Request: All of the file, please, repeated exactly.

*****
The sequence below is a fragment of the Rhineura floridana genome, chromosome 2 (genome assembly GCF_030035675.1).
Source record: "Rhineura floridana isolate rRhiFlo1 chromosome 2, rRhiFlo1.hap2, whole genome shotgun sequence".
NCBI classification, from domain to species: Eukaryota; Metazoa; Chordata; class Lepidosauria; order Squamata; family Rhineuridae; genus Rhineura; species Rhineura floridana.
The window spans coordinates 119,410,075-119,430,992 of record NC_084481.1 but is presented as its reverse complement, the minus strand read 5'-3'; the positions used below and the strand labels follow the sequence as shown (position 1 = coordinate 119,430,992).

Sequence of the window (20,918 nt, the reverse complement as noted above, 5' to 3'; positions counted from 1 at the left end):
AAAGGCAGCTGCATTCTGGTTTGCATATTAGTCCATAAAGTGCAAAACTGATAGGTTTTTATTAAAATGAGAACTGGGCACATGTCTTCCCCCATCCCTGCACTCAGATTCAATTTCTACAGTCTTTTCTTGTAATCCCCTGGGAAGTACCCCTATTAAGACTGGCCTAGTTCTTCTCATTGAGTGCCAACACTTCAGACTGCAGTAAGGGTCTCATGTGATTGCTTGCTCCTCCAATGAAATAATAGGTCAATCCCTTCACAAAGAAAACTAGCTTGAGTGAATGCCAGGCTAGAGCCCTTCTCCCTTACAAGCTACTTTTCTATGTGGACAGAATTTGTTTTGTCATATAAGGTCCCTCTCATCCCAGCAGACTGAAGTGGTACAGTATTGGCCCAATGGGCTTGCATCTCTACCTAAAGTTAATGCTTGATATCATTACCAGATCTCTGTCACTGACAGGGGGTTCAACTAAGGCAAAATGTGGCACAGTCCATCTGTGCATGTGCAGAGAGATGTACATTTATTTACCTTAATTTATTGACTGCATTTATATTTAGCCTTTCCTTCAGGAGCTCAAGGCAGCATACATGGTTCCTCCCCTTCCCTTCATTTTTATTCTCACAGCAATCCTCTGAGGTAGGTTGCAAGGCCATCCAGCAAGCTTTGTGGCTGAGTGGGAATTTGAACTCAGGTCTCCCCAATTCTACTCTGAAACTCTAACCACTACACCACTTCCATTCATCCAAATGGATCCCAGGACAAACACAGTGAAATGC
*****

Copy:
The sequence below is a fragment of the Rhineura floridana genome, chromosome 2 (genome assembly GCF_030035675.1).
Source record: "Rhineura floridana isolate rRhiFlo1 chromosome 2, rRhiFlo1.hap2, whole genome shotgun sequence".
NCBI classification, from domain to species: Eukaryota; Metazoa; Chordata; class Lepidosauria; order Squamata; family Rhineuridae; genus Rhineura; species Rhineura floridana.
The window spans coordinates 119,410,075-119,430,992 of record NC_084481.1 but is presented as its reverse complement, the minus strand read 5'-3'; the positions used below and the strand labels follow the sequence as shown (position 1 = coordinate 119,430,992).

Sequence of the window (20,918 nt, the reverse complement as noted above, 5' to 3'; positions counted from 1 at the left end):
AAAGGCAGCTGCATTCTGGTTTGCATATTAGTCCATAAAGTGCAAAACTGATAGGTTTTTATTAAAATGAGAACTGGGCACATGTCTTCCCCCATCCCTGCACTCAGATTCAATTTCTACAGTCTTTTCTTGTAATCCCCTGGGAAGTACCCCTATTAAGACTGGCCTAGTTCTTCTCATTGAGTGCCAACACTTCAGACTGCAGTAAGGGTCTCATGTGATTGCTTGCTCCTCCAATGAAATAATAGGTCAATCCCTTCACAAAGAAAACTAGCTTGAGTGAATGCCAGGCTAGAGCCCTTCTCCCTTACAAGCTACTTTTCTATGTGGACAGAATTTGTTTTGTCATATAAGGTCCCTCTCATCCCAGCAGACTGAAGTGGTACAGTATTGGCCCAATGGGCTTGCATCTCTACCTAAAGTTAATGCTTGATATCATTACCAGATCTCTGTCACTGACAGGGGGTTCAACTAAGGCAAAATGTGGCACAGTCCATCTGTGCATGTGCAGAGAGATGTACATTTATTTACCTTAATTTATTGACTGCATTTATATTTAGCCTTTCCTTCAGGAGCTCAAGGCAGCATACATGGTTCCTCCCCTTCCCTTCATTTTTATTCTCACAGCAATCCTCTGAGGTAGGTTGCAAGGCCATCCAGCAAGCTTTGTGGCTGAGTGGGAATTTGAACTCAGGTCTCCCCAATTCTACTCTGAAACTCTAACCACTACACCACTTCCATTCATCCAAATGGATCCCAGGACAAACACAGTGAAATGC